January' 21

The IUP Journal of Applied Economics

Focus

In the second paper, "Stock Market Returns, Data Frequency, Time Horizon, Return Distribution Density and GARCH Models", the author, Rama Krishna Yelamanchili, attempts to analyze the importance of data frequency, time horizon, and assumption of distribution density in modeling symmetric and asymmetric Generalized Auto Regressive Conditional Heteroskedasticity (GARCH) models using high frequency (daily) and low frequency (monthly) return series of two Indian stock market indices, i.e., Sensex and Nifty, spread over long horizon. The results of the study indicate that the monthly return series are highly volatile than daily return series. The study also reveals that the daily return series are serially correlated, whereas monthly return series are uncorrelated. The study highlights that ARMA-APARCH model with t-distribution is the best fit model for high frequency and log horizon daily return series; ARMA-EGARCH model with t-distribution is the best fit model for high frequency medium horizon daily return series; and GARCH model with normal distribution is the appropriate model for low frequency with smaller number of observations.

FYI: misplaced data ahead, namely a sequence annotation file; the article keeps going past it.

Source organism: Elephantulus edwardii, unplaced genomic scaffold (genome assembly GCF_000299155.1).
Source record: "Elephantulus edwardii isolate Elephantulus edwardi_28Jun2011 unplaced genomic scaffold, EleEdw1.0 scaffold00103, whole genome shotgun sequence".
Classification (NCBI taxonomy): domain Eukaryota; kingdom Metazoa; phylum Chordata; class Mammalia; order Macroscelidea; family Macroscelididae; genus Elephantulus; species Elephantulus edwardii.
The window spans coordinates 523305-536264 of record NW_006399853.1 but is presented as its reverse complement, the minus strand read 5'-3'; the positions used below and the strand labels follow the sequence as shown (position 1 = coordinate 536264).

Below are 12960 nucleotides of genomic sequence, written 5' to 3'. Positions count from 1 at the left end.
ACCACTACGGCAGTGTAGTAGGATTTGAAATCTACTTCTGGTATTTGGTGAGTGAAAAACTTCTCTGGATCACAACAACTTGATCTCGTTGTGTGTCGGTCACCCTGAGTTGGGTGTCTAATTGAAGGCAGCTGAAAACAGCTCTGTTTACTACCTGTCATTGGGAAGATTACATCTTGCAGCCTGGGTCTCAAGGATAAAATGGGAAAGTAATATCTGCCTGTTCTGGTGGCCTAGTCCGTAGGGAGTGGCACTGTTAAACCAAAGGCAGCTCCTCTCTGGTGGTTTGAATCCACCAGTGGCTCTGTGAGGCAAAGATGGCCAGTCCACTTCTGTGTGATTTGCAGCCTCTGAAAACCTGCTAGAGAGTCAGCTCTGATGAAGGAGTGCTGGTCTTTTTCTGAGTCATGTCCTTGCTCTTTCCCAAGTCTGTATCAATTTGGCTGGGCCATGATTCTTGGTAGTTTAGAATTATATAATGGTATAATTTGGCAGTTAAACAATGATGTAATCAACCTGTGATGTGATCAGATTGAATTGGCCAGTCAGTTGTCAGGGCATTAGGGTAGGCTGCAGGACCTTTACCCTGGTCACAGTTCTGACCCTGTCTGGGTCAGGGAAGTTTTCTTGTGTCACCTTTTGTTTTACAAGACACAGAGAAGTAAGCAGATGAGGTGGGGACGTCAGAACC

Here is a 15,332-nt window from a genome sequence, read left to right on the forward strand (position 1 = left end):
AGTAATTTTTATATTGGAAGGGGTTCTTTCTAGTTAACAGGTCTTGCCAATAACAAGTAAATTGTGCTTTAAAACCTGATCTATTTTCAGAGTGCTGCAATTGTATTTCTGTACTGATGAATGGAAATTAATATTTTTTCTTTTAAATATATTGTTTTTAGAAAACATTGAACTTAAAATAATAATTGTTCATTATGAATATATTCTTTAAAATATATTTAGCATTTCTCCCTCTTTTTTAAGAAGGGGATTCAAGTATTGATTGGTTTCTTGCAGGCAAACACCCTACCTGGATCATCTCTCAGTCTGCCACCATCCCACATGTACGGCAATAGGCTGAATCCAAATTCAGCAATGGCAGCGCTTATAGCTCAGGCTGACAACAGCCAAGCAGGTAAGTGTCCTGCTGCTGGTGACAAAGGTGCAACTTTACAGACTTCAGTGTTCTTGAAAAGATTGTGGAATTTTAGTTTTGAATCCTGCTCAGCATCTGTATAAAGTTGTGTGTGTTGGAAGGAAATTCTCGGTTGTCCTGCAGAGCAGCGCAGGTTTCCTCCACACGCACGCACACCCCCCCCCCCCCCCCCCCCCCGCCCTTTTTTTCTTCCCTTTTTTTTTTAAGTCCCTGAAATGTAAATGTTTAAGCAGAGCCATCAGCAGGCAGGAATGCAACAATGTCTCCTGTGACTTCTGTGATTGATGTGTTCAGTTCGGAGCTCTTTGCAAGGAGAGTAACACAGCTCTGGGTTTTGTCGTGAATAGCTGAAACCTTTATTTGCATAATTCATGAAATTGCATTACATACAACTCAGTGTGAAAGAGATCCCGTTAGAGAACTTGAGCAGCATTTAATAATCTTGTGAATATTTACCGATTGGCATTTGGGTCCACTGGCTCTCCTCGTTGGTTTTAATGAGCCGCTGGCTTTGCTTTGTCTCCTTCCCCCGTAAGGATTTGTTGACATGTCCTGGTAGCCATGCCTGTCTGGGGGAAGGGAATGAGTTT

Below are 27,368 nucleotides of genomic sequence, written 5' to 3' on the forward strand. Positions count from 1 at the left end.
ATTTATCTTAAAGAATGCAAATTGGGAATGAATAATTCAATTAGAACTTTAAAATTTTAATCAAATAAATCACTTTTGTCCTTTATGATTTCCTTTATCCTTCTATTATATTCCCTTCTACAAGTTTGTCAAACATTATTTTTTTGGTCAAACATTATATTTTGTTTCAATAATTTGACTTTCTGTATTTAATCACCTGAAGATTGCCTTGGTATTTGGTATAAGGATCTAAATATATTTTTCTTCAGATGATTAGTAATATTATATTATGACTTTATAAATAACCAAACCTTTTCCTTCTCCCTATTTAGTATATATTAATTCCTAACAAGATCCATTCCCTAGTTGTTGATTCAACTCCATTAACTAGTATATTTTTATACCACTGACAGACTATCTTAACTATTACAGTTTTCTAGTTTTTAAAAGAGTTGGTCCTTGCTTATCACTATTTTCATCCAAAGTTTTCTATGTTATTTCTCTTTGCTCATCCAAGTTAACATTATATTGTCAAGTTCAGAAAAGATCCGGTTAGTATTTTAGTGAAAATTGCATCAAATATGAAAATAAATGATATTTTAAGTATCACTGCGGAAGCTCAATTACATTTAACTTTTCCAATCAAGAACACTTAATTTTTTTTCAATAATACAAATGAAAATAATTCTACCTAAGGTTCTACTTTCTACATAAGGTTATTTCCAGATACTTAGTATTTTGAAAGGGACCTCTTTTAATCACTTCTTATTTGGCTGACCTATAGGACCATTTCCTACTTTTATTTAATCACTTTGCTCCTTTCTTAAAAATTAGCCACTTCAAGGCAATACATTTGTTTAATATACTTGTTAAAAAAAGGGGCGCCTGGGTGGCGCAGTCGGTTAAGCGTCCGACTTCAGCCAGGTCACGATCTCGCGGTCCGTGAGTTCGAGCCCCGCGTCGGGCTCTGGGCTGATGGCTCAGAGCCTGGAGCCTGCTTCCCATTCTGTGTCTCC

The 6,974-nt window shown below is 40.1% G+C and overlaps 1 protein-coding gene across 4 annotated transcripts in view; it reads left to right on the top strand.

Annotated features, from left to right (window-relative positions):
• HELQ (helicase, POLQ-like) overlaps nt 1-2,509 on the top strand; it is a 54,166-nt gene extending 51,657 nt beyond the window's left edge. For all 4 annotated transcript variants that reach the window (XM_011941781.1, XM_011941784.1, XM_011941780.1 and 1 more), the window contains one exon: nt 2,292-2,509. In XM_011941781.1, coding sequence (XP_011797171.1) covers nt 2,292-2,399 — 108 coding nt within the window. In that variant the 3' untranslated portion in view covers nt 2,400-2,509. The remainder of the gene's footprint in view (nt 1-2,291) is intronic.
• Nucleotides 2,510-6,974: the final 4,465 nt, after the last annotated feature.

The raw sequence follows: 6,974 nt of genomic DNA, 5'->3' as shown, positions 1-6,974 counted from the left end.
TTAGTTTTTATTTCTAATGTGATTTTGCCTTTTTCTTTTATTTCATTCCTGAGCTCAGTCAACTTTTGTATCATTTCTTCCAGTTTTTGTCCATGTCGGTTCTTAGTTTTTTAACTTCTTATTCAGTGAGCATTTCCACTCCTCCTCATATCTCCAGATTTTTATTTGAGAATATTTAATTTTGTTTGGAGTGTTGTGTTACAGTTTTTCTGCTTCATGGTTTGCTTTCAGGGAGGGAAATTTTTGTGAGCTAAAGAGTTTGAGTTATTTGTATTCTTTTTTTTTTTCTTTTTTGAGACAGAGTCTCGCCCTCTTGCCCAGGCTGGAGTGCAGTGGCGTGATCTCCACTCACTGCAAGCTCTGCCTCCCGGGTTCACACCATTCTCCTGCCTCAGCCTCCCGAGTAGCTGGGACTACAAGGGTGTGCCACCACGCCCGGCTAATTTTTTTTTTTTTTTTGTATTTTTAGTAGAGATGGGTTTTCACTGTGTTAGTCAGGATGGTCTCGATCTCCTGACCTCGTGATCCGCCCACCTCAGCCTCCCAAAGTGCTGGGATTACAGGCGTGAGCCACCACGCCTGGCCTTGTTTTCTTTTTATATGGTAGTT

In the third paper, "The Role of Fairness in Tax Compliance: A Game-Theoretical Evidence Using Stackelberg Model", the author, Debashree Das, attempts to explore and discuss the normative aspects of the public economic theory on tax competition and compliance between the agents using the game theory model through the structure of Stackelberg sequential move game. The results of the study indicate that the objective of utility and profit maximization can be achieved through the valuation of the fairness norms by both the agents. The author opines that if the economic agents deviate from the Nash equilibrium strategy by valuing distributional fairness-wherein the taxpayers, as the leader, comply with the tax rules and voluntarily contribute their fair share, and following that, the government participates in fair redistribution of the resources for the welfare of the society and provision of the public good-then it maximizes the joint-profit of both the agents involved in this transaction. The study highlights the need to harmonize the tax coordination rules and the imposition of tax such that it minimizes the behavioral irrationalities.